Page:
Strong legal protection from uncomplicated contracts
Despite dealing with very different services, these documents have in common that the service could be provided to a client in his or her own home, or at least the contract could be signed in the client’s home.
If that is the case, then the Consumer Contracts (Information, Cancellation and Additional Charges) Regulations 2013 impose obligations which are difficult to avoid.
The key to compliance is to accept the obligations they impose and just make your compliance part of your business system. All these documents give you the full but minimum requirement for compliance with the law in so far as it relates to your contract.
You can find out more about your obligations under the CC (ICAC) Regulations in our guide.
The other similarity between all these documents is that although each is drawn with a view to a particular trade or profession, all cover similar provisions to make sure that you are paid promptly, that your liability for things outside of your control is limited, and that you are protected - as far as the law allows - from unreasonable demands, disagreements, defamation (especially from lies published on social media sites or review websites).
Every one of these contracts gives you options in some areas. We do not expect you to change your business model. It is our task to give a template that is flexible enough to fit in with what you want.
In addition, of course, you can edit your document. It comes in Microsoft Word format so you can play around with the content, style and format as much as you like. If you don’t have Word, we can convert it for you to a format you can use.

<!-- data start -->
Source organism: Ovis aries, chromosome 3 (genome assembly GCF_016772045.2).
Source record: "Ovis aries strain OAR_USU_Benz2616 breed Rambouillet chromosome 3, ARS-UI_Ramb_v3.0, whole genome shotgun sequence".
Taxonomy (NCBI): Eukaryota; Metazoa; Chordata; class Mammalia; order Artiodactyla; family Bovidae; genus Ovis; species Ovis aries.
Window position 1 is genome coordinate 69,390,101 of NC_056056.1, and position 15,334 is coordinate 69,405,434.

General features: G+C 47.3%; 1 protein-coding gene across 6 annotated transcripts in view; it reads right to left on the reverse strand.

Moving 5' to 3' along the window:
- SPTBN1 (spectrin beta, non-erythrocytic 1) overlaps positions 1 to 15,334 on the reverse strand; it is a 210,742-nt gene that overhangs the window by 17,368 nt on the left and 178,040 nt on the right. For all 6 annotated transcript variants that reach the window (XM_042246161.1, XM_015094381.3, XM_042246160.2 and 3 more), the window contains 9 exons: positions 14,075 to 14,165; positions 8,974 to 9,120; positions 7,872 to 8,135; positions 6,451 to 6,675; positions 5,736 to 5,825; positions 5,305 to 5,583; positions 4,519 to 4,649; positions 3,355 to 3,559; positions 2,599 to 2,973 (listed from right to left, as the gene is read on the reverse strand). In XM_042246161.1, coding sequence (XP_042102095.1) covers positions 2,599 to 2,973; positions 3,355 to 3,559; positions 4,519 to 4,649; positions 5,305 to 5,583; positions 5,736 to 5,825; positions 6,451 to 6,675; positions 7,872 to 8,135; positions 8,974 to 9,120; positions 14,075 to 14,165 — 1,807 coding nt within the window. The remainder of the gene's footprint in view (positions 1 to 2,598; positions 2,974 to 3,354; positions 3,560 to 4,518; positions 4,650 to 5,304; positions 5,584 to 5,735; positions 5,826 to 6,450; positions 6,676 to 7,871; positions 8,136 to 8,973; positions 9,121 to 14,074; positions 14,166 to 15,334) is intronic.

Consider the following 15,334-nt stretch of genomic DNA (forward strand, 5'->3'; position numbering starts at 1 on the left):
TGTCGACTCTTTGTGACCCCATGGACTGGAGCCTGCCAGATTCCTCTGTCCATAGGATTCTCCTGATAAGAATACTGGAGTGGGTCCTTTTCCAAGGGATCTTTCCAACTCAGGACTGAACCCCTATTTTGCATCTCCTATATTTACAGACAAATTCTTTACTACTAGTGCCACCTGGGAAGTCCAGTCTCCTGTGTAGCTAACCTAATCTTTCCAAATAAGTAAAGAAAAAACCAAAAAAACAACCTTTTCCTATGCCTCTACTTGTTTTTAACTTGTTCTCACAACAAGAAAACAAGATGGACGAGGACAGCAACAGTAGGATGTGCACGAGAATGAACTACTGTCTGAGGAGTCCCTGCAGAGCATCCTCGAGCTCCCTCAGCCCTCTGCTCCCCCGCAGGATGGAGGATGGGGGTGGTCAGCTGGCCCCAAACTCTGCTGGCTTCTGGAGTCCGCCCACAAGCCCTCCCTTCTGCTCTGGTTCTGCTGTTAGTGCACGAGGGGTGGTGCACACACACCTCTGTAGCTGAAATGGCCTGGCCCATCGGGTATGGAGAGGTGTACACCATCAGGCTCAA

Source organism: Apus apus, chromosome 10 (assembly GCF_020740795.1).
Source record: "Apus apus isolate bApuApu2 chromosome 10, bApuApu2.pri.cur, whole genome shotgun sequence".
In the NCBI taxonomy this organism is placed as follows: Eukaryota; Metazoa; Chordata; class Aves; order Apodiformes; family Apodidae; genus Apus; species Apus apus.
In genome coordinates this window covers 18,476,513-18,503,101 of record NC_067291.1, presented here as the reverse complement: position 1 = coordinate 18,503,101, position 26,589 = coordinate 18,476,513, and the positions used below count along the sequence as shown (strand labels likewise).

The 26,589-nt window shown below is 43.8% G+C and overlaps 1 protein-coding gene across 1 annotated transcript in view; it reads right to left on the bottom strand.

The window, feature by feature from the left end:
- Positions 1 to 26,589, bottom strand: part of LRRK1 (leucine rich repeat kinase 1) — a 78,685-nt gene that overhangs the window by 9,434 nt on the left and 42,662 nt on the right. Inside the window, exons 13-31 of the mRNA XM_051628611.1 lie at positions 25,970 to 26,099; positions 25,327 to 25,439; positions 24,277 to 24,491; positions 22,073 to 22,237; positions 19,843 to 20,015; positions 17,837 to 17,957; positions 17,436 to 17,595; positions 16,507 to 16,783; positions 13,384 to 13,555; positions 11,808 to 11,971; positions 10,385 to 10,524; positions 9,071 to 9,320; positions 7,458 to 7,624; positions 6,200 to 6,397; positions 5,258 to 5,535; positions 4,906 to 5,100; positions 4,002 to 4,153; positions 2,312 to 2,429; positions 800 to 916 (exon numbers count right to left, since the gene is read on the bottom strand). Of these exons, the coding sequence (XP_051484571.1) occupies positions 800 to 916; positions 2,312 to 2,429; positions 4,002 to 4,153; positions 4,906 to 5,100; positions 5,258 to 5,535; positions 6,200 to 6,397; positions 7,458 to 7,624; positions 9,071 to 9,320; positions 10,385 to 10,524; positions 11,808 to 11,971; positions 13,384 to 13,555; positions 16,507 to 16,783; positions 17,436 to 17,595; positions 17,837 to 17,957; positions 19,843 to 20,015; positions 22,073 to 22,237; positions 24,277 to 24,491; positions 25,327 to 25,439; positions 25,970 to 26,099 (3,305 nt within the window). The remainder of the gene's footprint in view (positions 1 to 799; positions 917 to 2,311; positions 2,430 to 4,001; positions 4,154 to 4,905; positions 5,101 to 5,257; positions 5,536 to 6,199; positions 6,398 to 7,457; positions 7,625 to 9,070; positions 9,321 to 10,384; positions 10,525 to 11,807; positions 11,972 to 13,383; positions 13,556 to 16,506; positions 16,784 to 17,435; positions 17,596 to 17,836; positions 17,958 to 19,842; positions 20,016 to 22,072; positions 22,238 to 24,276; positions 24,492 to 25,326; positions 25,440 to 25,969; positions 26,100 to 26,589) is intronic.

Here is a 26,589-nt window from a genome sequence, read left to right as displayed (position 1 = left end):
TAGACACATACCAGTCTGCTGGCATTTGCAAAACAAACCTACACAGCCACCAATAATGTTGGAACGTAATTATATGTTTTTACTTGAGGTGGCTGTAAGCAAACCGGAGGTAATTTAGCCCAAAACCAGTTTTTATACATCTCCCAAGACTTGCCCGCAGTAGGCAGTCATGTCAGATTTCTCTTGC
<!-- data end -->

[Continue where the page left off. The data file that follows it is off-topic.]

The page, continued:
Why a short, simple contract will benefit you
Many people who provide a service to clients at home simply do not want to present a contract. There could be a number of reasons: to do so may seem pompous or untrusting, or even they may fear that the client will insist on talking to their solicitor before signing.
But the downside of not putting your terms in writing is that you leave yourself – and your business – at risk of a bad experience.
Our advice, as you would expect, is that you should use a contract without hesitation.
Clients will be happy to sign if you do just two things.
The first is to present your contract, not as a legal document first and foremost, but rather as a confirmation of the specification of work to be carried out. The “legal part” can be disclaimed by you as a requirement that you would rather do without, but that you are forced to comply with (see our notes on the Consumer Contracts Regulations further down this page).
The second thing is to use a short, simple contract, written in plain English. If it is easy to understand and doesn’t seem overly legalistic, clients will be reassured that they understand what they are signing.
Other common elements
Other points covered in these contracts, so far as relevant:
- interruptions and expenses - points that you need to cover to enable you to do the job
- your account, payment and expenses
- safety and insurance
- confidentiality: protecting your privacy and that of your clients
- dealing with emergency procedures in the home